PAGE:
Woman to dig into ecology, sense of place by walking length of a river

LINCOLN — The New Haven River flows down from the Green Mountains into Otter Creek, and during the last week of July, a graduate student will walk from its headwaters to its confluence — close to 25 miles. Along the way, Sonia DeYoung will introduce herself and her project to as many people along the river as she can, people with whom she hopes to talk in more depth once she completes the walk.
DeYoung is a master’s student in the Field Naturalist program at the University of Vermont, but her goal is not to bring her scientific study to the river. She’s decided that the best way for a naturalist to truly understand a place is to talk to the people who live there. For her master’s project, she hopes to interview a diverse array of people who live near or use the river, in order to understand their relationship to the New Haven — and their concerns about it.
“I want to talk to farmers, loggers, anglers, swimmers, birdwatchers,”  DeYoung said. “Scientists can spend all the time in the world testing water quality or studying flood patterns, but at the heart of the matter is the people who live with the river every day. If nobody pays attention to what locals have to say, scientific findings won’t have much of an impact.”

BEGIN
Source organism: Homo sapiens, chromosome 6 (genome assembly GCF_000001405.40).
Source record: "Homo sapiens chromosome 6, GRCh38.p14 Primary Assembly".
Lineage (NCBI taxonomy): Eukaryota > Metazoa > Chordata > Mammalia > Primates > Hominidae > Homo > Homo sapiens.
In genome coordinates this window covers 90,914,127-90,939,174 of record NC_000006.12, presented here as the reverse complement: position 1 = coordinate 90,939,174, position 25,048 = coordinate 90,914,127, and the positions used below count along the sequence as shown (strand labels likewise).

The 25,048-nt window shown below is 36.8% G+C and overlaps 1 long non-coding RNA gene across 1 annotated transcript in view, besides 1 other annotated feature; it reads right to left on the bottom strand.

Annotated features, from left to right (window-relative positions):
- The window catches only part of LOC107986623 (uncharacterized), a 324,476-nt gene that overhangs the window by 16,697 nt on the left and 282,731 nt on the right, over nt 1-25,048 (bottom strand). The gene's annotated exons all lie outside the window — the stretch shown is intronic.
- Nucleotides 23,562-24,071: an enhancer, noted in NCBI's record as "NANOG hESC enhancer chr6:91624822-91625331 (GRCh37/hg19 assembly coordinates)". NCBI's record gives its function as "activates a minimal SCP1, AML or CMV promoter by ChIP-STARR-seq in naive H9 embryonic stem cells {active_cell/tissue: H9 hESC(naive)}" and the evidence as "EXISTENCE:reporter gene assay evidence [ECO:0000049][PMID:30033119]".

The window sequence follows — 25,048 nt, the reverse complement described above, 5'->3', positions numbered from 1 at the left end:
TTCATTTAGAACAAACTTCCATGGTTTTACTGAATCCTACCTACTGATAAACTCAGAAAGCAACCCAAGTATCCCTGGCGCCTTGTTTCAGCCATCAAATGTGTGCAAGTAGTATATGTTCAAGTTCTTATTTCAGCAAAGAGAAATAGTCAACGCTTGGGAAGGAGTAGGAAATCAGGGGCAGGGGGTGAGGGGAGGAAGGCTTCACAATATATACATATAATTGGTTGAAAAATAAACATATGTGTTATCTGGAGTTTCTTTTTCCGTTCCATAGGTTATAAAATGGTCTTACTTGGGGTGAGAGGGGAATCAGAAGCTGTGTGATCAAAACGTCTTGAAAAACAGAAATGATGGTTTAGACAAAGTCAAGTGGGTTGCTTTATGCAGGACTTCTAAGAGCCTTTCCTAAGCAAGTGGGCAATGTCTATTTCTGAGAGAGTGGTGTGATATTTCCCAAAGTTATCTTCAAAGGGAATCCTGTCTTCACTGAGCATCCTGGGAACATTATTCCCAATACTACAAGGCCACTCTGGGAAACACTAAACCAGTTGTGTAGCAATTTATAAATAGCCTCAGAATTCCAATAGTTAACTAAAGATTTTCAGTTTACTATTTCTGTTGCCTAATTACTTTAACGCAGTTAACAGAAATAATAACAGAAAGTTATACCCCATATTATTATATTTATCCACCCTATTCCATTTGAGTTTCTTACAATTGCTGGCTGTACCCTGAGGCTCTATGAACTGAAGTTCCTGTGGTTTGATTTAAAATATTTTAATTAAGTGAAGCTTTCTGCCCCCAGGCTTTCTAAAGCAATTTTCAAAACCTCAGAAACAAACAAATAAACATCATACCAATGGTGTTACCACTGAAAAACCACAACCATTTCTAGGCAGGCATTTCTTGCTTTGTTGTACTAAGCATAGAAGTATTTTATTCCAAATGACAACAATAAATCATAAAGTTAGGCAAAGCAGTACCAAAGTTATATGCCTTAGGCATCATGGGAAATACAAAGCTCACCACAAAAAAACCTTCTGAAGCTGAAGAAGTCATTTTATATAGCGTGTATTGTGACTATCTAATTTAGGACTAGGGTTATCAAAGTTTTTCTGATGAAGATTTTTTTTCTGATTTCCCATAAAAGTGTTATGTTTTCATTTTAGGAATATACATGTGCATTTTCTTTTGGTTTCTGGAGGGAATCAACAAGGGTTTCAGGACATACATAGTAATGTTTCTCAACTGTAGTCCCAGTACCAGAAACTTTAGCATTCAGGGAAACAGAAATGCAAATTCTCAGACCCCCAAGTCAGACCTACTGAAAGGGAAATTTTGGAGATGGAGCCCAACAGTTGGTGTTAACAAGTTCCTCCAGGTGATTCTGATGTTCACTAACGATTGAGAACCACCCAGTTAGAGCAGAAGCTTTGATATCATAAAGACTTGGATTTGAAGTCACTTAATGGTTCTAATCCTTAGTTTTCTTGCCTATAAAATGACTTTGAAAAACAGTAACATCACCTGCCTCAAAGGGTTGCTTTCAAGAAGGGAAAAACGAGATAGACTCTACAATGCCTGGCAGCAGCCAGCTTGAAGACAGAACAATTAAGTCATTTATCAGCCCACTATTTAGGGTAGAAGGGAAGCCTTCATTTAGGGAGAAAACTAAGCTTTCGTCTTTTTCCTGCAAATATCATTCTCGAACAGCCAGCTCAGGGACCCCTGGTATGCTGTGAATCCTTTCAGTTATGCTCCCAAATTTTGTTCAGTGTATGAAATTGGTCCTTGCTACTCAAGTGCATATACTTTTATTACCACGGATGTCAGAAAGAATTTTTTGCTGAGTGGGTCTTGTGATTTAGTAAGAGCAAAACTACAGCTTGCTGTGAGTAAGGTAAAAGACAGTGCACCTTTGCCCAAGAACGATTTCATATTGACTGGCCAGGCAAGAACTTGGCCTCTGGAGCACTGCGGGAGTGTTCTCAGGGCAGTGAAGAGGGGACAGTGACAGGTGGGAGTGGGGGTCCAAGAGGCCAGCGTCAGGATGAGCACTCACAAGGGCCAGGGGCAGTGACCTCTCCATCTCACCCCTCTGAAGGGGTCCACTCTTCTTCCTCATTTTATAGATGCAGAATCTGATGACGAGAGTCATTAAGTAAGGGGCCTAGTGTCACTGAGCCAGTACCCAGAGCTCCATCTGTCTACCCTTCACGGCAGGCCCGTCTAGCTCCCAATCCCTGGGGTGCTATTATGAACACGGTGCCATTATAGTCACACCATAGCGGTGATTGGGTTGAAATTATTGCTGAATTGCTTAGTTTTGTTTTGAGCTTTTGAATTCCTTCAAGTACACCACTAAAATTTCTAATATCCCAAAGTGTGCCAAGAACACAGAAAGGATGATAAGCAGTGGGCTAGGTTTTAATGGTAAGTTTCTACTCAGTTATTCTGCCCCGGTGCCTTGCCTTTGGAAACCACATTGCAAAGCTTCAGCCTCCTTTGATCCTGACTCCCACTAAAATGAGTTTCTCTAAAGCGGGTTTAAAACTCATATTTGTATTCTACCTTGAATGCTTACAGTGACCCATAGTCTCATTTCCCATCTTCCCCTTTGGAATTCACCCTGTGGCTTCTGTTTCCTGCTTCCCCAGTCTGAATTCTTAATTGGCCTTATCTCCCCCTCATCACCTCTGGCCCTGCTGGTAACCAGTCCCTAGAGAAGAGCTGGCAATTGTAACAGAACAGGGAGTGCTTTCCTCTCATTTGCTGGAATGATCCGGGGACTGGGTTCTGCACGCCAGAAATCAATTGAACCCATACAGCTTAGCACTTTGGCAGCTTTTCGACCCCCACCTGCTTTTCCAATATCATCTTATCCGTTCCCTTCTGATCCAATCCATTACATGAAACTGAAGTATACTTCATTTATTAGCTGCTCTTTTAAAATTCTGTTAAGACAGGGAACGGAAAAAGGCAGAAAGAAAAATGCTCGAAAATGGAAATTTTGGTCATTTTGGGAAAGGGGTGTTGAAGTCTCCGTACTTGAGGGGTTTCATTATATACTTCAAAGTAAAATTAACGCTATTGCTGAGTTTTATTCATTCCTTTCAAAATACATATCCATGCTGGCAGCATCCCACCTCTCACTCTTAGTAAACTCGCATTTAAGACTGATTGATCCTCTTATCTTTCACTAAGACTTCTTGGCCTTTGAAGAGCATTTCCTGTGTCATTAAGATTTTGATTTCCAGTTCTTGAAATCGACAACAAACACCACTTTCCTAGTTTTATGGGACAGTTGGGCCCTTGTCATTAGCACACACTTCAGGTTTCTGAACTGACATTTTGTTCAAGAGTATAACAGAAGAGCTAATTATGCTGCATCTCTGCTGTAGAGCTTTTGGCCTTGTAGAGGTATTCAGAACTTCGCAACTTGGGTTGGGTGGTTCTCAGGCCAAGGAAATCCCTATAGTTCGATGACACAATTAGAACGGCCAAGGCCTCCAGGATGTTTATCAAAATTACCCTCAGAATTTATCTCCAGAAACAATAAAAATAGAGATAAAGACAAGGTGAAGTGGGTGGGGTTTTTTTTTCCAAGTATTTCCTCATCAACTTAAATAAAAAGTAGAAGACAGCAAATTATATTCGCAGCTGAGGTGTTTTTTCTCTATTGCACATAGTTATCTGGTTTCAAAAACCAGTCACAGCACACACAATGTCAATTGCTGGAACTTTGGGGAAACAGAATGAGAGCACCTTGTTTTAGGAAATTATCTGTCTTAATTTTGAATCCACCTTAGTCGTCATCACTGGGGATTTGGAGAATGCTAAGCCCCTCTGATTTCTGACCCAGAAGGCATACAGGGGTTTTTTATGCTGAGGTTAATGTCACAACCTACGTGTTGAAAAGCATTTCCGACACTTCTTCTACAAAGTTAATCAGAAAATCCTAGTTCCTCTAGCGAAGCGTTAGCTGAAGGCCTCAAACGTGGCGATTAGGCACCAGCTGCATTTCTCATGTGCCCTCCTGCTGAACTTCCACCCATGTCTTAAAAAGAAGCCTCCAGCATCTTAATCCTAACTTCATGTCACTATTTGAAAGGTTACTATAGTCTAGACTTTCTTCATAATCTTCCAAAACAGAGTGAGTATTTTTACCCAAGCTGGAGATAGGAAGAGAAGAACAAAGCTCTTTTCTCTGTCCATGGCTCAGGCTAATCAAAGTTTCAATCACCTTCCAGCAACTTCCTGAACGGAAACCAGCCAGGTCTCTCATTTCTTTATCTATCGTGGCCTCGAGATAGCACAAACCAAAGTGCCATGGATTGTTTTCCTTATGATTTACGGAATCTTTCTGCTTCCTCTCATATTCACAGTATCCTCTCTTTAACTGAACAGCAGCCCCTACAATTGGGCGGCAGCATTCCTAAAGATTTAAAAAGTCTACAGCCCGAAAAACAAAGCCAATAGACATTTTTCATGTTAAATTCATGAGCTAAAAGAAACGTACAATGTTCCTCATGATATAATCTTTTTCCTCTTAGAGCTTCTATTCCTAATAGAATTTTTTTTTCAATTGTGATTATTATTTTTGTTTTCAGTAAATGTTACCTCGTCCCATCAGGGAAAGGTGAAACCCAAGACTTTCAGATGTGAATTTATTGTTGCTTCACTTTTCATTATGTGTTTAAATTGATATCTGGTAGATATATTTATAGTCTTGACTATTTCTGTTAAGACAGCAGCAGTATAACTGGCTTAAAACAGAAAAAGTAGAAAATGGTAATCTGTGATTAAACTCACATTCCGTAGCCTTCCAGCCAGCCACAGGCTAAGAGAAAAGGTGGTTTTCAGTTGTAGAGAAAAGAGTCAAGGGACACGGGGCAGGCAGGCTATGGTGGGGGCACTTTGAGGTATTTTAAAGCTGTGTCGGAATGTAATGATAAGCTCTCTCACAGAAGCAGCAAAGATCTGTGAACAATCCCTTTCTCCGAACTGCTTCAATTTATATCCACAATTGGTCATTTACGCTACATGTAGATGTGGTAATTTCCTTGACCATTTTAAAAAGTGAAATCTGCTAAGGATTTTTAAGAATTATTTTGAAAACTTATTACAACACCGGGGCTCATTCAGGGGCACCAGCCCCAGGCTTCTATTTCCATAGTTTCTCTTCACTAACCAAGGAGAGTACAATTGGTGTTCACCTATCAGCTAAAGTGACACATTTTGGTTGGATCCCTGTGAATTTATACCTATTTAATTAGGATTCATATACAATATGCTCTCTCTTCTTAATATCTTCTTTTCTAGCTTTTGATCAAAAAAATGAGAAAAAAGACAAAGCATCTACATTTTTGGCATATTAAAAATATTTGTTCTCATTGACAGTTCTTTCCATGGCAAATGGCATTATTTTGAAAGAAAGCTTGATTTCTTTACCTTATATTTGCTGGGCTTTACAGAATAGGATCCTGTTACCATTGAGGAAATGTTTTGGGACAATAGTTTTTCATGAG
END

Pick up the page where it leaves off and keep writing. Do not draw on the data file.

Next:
DeYoung, 28, grew up in a town north of Boston and worked in wildlife research and management at national parks around the country for several years before returning to New England for grad school.
As she walks the New Haven River, her intent is not to trespass on anybody’s private land. She plans to walk along the bank where it falls on public land, but to walk most of the distance along the road that runs almost the whole length of the river. She’ll be knocking on doors and leaving letters in mailboxes, asking residents if they — or anyone they know — would like to be interviewed in August.
She’ll eventually take the opinions, stories, and concerns she hears and share them with the watershed community so that residents can consider more deeply the shared and differing perspectives of their neighbors.
Why the New Haven River? DeYoung said she chose it because the New Haven supports a vibrant community for recreation, industry and agriculture, flowing right through the heart of three very different towns: the steep forests of Lincoln, the bustling village of Bristol, and the farm fields of New Haven. The watershed lends itself well to comparing the views and values of towns with different natural and cultural characters.
DeYoung will begin the walk next Thursday and expects the walk will take around five days. She plans to set up her tent at night on the property of landowners who have offered a site ahead of time.

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